Italy has said it was concerned about whether Volkswagen had cheated in diesel vehicle emissions tests in Europe as it did in the United States and said it would open its own investigation.
The country's transport ministry said in a statement on Tuesday that it had sent a letter to Volkswagen and the main emissions tester in Germany to ask "if the anomalies found could also have been conducted on vehicles sold and tested in the European Union".
South Korea announced a similar move on Tuesday.
The German government is to also conduct new emissions tests in VW's diesel cars, while France called for a wider Europe-wide investigation into Volkswagen's practices - and into those of French carmakers.
Germany's transport minister, Alexander Dobrindt, said on Tuesday that Volkswagen CEO Martin Winterkorn has promised full cooperation with the government following the company's admission it rigged nearly a half million cars to defeat US smog tests.
Dobrindt told Bild, German newspaper, that he had held "very constructive" talks with Winterkorn and that "VW pledged its absolute support for all of the additional tests of the vehicles".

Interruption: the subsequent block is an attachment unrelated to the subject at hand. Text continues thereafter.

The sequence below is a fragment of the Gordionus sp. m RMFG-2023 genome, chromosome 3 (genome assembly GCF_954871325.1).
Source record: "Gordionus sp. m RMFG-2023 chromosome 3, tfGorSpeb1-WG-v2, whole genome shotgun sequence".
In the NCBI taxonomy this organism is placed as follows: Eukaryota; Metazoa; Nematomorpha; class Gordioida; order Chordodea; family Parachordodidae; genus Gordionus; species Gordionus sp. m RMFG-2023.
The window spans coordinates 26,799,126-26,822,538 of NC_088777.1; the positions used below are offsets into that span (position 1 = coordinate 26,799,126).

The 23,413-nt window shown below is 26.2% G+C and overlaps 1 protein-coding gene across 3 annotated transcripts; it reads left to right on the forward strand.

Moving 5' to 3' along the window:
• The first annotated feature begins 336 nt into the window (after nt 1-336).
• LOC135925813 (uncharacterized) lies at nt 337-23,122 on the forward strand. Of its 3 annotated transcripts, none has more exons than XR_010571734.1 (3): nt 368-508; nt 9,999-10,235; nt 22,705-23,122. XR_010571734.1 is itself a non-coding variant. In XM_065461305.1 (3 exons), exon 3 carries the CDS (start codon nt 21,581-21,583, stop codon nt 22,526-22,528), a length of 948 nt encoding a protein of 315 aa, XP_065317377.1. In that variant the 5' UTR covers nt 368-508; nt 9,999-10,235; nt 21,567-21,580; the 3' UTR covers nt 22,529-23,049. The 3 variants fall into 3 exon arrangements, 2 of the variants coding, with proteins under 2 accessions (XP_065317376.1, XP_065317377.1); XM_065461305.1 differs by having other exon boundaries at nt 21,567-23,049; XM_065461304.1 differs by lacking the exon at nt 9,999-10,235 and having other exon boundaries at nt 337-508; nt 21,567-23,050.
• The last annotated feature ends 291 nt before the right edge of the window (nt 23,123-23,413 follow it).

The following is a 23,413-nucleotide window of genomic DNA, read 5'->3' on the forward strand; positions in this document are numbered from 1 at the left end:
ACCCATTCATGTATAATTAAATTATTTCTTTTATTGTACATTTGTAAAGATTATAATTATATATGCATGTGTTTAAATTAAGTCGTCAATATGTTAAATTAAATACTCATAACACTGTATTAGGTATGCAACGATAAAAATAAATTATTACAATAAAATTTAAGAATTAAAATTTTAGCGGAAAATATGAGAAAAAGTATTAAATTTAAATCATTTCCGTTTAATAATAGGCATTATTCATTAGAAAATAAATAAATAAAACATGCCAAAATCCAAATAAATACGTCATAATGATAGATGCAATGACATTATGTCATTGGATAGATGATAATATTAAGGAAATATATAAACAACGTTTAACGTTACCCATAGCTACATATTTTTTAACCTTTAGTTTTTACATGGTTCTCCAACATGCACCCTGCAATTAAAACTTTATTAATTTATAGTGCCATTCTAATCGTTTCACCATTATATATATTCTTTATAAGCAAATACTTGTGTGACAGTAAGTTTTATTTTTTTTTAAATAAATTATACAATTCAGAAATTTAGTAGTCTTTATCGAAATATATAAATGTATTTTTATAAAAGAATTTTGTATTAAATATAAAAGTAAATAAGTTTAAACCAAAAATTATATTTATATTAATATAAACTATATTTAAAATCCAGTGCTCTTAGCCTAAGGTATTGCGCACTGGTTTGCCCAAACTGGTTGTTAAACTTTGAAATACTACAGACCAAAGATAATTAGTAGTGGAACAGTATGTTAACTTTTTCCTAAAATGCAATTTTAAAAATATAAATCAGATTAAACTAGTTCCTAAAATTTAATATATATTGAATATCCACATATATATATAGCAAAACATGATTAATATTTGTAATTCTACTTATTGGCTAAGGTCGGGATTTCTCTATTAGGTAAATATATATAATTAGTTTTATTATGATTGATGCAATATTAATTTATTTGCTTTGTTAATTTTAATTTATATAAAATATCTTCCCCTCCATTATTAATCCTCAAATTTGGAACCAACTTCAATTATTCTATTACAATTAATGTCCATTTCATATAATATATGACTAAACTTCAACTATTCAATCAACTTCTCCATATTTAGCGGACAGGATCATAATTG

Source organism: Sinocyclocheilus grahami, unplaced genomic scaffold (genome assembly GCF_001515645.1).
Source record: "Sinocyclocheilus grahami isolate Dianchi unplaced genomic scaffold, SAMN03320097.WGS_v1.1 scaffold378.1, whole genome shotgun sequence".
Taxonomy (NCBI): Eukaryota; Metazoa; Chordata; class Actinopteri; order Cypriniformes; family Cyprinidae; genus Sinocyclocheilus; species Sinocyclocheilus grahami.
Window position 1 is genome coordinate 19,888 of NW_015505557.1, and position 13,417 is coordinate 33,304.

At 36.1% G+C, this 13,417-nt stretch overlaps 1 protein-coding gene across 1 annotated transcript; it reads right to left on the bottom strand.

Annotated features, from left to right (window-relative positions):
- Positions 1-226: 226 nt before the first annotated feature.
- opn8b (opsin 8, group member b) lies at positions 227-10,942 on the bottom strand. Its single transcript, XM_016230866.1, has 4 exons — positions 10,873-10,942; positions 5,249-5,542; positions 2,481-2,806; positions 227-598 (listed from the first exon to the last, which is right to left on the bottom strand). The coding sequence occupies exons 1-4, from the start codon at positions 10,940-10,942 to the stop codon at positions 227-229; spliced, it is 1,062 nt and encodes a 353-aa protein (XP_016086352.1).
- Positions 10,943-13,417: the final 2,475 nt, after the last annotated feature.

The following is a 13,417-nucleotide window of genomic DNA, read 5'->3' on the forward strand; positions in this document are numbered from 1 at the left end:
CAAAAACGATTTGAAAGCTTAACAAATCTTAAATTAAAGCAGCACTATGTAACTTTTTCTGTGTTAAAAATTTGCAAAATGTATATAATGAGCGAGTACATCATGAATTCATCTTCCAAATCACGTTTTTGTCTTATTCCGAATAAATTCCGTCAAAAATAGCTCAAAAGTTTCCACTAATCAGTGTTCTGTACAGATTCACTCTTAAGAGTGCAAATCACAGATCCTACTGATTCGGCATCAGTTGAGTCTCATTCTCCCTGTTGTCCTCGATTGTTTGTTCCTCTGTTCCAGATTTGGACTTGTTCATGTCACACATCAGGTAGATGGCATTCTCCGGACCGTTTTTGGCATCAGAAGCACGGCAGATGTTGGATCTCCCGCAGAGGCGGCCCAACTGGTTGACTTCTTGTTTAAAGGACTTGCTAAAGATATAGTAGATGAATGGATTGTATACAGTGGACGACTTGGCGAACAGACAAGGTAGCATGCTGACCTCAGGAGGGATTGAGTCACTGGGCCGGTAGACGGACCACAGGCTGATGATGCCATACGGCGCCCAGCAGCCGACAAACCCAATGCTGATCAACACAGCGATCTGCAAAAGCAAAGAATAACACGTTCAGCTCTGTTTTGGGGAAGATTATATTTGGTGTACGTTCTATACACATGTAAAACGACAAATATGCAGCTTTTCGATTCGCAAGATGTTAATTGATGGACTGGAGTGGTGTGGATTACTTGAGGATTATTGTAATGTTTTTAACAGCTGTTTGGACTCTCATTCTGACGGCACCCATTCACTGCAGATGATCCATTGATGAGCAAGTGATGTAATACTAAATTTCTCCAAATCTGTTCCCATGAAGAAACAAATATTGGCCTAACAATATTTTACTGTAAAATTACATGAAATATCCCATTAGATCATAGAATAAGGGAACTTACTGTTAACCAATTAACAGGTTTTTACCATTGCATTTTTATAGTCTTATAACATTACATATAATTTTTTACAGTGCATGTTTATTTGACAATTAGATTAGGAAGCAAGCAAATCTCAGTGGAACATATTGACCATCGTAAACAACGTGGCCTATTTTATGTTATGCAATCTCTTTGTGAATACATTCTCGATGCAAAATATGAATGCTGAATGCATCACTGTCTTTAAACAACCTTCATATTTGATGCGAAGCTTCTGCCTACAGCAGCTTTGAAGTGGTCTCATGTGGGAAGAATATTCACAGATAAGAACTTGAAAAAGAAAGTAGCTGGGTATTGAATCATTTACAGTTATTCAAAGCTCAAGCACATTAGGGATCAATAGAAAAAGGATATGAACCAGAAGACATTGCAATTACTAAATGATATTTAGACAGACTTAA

Share price tumbles
Volkswagen AG said in a statement on Tuesday that some 11 million diesel vehicles worldwide were fitted with software at the centre of a US emissions scandal, and that it is setting aside about $7.3bn to cover the fallout.
In the wake of the company's statement, the share price of the world's top-selling carmaker took another battering. In midday trading in Frankfurt, VW's share price was down another 18.8 percent, near a four-year low. The fall comes on top of Monday's hefty 17 percent decline.
The trigger to the company's market woes was last Friday's revelation from the US's Environmental Protection Agency that VW rigged nearly half a million cars to defeat US smog tests.
The company then admitted that it intentionally installed software programmed to switch engines to a cleaner mode during official emissions testing. The software then switches off again, enabling cars to drive more powerfully on the road while emitting as much as 40 times the legal pollution limit.